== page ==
Agent Nodes

Agent nodes will be connected to multiple networks:

  • VLAN40 – Used for node <-> node communication.
  • VLAN50 – Used exclusively by Longhorn for replication traffic. Longhorn is a cloud-native distributed block storage solution for Kubernetes.
  • VLAN60 – Provide access to ancillary services.

Creating Nodes

For the purposes of experimenting, I will create my VMs first.

Server VM config:

Agent VM Config:

Rancher Cluster Configuration

Using Multus is as simple as selecting it from the dropdown list of CNI’s. We have to have an existing CNI for cluster networking, which is Canal in this example

The section “Add-On Config” enables us to make changes to the various addons for our cluster:

This cluster has the following tweaks:

  ipAutoDetectionMethod: interface=ens192

  backend: host-gw
  iface: ens192

The Canal CNI is a combination of both Calico and Flannel. Which is why the specific interface used is defined in both sections.

With this set, we can extract the join command and run it on our servers:

Tip – Store the desired node-ip in a config file before launching the command on the nodes. Ie:

packerbuilt@mullti-homed-wrk-1:/$ cat /etc/rancher/rke2/config.yaml
NAME                 STATUS   ROLES                       AGE   VERSION          INTERNAL-IP    EXTERNAL-IP   OS-IMAGE             KERNEL-VERSION      CONTAINER-RUNTIME
multi-homed-cpl-1   Ready    control-plane,etcd,master   42h   v1.25.9+rke2r1   <none>        Ubuntu 22.04.1 LTS   5.15.0-71-generic   containerd://1.6.19-k3s1
multi-homed-cpl-2   Ready    control-plane,etcd,master   41h   v1.25.9+rke2r1   <none>        Ubuntu 22.04.1 LTS   5.15.0-71-generic   containerd://1.6.19-k3s1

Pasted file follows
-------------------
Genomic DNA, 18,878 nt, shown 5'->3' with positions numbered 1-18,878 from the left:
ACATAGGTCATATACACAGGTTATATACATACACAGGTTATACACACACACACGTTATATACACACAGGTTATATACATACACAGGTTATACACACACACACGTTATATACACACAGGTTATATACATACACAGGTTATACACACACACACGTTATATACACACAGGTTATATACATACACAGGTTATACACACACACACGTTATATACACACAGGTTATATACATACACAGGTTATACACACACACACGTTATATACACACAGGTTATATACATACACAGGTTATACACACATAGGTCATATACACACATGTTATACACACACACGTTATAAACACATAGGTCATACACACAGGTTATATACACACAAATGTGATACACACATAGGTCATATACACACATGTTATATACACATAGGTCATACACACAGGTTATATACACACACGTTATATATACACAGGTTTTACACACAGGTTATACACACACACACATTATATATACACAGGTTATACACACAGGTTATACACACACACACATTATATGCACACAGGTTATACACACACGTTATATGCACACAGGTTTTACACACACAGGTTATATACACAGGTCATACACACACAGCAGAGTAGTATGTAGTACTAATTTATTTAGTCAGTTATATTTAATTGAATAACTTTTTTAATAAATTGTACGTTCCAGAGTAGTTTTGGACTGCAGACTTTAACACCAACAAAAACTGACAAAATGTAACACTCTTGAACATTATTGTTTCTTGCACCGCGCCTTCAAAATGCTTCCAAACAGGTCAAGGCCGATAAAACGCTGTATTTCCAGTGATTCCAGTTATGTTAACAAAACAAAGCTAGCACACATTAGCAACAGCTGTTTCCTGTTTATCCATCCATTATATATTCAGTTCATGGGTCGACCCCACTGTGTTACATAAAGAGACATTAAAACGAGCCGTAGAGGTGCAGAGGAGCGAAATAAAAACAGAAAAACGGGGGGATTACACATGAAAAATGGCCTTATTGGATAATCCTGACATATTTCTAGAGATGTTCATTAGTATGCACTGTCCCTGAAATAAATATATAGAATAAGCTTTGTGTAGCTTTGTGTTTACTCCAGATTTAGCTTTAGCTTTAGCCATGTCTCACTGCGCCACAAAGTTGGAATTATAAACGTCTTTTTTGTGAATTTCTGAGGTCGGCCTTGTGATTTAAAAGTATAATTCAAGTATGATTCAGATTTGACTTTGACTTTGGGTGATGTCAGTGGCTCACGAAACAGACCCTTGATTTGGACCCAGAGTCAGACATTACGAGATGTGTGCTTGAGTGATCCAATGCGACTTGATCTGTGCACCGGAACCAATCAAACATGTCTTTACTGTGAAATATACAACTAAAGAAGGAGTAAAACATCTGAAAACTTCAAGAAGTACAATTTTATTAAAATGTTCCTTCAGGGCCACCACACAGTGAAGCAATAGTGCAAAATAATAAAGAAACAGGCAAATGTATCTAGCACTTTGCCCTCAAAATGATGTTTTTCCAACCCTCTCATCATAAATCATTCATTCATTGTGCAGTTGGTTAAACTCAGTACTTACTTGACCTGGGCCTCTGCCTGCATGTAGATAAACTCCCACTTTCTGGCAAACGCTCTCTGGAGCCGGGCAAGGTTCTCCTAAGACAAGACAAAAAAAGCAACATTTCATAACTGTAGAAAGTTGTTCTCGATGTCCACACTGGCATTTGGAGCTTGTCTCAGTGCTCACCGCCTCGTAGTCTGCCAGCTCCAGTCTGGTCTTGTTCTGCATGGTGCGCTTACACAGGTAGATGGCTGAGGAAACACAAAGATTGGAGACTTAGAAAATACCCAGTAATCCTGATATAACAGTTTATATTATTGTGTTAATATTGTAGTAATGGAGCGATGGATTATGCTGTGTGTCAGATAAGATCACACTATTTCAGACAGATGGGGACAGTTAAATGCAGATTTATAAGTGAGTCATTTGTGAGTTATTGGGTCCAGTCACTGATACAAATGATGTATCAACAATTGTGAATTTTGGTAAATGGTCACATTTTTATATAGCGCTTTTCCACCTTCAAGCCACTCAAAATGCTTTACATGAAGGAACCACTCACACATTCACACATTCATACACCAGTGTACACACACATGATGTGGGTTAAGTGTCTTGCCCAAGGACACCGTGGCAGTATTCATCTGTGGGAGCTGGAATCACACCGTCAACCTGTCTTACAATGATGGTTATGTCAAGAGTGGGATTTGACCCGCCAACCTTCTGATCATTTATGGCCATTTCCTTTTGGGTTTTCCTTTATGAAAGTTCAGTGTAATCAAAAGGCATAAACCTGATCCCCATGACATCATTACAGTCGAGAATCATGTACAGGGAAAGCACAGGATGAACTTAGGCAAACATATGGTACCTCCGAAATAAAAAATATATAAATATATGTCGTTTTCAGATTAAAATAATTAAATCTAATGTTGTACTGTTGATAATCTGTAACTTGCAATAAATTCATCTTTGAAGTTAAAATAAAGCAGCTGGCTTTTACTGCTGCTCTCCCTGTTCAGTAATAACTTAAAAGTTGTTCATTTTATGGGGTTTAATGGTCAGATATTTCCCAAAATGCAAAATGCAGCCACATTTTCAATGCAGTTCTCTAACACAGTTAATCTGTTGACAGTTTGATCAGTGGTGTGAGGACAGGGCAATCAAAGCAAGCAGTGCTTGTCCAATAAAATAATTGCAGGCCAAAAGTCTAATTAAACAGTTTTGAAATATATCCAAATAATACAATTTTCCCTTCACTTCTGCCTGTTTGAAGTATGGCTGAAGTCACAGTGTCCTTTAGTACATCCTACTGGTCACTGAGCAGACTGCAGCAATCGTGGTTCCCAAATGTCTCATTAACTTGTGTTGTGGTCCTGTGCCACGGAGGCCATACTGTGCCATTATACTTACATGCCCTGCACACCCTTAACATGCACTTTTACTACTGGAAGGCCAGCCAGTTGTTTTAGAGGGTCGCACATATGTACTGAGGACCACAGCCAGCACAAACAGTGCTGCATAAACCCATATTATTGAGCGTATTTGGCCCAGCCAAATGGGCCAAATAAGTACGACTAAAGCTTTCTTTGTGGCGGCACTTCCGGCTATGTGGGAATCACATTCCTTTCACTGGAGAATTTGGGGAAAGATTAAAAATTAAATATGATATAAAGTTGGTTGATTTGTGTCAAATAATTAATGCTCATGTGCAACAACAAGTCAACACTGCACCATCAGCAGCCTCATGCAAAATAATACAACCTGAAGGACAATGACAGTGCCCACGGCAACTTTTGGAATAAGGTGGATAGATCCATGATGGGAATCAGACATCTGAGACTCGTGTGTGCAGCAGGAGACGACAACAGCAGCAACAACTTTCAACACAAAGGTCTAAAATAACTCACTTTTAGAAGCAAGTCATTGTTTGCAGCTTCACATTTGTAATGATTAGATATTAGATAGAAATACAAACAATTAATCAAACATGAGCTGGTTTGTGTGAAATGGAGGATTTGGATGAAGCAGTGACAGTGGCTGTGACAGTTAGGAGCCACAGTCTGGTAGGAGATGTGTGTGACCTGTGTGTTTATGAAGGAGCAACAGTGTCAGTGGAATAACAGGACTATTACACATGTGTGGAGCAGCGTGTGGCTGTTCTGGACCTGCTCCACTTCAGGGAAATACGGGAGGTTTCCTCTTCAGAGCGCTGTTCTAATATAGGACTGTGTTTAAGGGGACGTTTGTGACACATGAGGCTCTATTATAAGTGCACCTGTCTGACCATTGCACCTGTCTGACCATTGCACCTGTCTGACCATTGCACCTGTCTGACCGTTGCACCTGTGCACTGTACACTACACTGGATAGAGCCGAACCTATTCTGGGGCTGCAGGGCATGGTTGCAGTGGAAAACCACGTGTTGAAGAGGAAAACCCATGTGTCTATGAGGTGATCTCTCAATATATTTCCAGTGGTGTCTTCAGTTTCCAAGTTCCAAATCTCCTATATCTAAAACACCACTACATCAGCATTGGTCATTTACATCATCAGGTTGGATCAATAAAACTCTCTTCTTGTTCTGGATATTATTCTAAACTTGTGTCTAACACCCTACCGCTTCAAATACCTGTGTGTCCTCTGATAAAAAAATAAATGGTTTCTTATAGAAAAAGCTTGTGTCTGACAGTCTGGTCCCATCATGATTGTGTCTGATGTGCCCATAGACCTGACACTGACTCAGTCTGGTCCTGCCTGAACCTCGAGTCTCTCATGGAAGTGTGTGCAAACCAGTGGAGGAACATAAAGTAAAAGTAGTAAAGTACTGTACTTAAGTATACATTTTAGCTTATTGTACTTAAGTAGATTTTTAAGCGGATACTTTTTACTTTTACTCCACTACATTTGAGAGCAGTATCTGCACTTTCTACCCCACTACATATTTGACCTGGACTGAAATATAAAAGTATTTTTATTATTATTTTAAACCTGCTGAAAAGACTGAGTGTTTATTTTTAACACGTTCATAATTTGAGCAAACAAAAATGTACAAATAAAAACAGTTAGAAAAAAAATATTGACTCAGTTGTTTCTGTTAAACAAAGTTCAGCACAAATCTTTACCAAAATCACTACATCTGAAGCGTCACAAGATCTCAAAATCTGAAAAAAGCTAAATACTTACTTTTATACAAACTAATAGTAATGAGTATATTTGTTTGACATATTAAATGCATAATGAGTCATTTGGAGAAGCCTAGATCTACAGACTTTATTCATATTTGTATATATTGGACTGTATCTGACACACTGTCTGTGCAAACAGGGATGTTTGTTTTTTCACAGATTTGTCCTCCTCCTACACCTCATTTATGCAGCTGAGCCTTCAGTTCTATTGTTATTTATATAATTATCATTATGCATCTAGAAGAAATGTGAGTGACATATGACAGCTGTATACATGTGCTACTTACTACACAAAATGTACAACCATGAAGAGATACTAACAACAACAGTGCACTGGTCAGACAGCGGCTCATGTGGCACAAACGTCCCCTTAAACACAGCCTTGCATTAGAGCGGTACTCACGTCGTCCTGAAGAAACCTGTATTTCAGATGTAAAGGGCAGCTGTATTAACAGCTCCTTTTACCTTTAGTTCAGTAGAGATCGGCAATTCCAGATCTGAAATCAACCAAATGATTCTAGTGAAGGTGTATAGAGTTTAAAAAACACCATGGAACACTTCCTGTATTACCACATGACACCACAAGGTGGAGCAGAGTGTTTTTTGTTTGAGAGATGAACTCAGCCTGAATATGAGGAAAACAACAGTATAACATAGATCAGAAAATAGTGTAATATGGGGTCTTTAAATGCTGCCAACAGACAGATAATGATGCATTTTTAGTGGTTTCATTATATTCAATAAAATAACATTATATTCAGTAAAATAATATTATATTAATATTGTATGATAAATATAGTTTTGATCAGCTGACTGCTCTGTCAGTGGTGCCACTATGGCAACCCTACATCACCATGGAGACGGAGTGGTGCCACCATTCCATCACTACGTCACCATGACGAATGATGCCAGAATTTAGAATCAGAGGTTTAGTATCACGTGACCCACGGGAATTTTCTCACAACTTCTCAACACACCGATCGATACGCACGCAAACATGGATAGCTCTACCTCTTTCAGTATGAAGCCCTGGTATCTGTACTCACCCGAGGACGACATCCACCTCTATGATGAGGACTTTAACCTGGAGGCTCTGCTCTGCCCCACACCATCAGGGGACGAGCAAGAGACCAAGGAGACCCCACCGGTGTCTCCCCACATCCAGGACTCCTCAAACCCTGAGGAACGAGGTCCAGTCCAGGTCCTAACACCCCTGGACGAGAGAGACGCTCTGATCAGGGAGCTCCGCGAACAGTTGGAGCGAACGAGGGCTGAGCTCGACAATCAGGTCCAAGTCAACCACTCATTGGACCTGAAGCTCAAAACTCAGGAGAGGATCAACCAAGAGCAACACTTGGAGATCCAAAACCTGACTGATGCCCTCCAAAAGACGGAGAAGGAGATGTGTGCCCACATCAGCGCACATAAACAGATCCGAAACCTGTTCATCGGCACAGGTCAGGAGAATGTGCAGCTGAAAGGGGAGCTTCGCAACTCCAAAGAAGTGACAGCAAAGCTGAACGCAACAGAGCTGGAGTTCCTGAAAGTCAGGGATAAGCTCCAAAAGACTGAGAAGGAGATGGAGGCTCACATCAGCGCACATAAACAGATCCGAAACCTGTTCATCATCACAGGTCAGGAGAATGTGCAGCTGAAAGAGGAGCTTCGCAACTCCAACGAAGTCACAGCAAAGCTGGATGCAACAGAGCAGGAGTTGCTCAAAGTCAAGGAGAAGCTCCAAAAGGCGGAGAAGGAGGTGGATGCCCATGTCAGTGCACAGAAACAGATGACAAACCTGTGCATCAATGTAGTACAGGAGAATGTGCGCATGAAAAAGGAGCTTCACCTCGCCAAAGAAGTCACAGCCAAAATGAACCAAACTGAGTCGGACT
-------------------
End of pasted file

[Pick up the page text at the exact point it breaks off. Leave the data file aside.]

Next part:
multi-homed-cpl-3   Ready    control-plane,etcd,master   41h   v1.25.9+rke2r1   <none>        Ubuntu 22.04.1 LTS   5.15.0-71-generic   containerd://1.6.19-k3s1
multi-homed-wrk-1   Ready    worker                      42h   v1.25.9+rke2r1   <none>        Ubuntu 22.04.1 LTS   5.15.0-71-generic   containerd://1.6.19-k3s1
multi-homed-wrk-2   Ready    worker                      42h   v1.25.9+rke2r1   <none>        Ubuntu 22.04.1 LTS   5.15.0-71-generic   containerd://1.6.19-k3s1
multi-homed-wrk-3   Ready    worker                      25h   v1.25.9+rke2r1   <none>        Ubuntu 22.04.1 LTS   5.15.0-71-generic   containerd://1.6.19-k3s1

Pod Networking

Multus is not a CNI in itself, but a meta CNI plugin, enabling the use of multiple CNI’s in a Kubernetes cluster. At this point we have a functioning cluster with an overlay network in place for cluster communication, and every Pod will have a interface on that network. So which other CNI’s can we use?

Out of the box, we can query the /opt/cni/bin directory for available plugins. You can also add additional CNI’s if you wish.

packerbuilt@mullti-homed-wrk-1:/$ ls /opt/cni/bin/
bandwidth  calico       dhcp      flannel      host-local  ipvlan    macvlan  portmap  sbr     tuning  vrf
bridge     calico-ipam  firewall  host-device  install     loopback  multus   ptp      static  vlan

For this environment, macvlan will be used. It provides MAC addresses directly to Pod interfaces which makes it simple to integrate with network services like DHCP.

Defining the Networks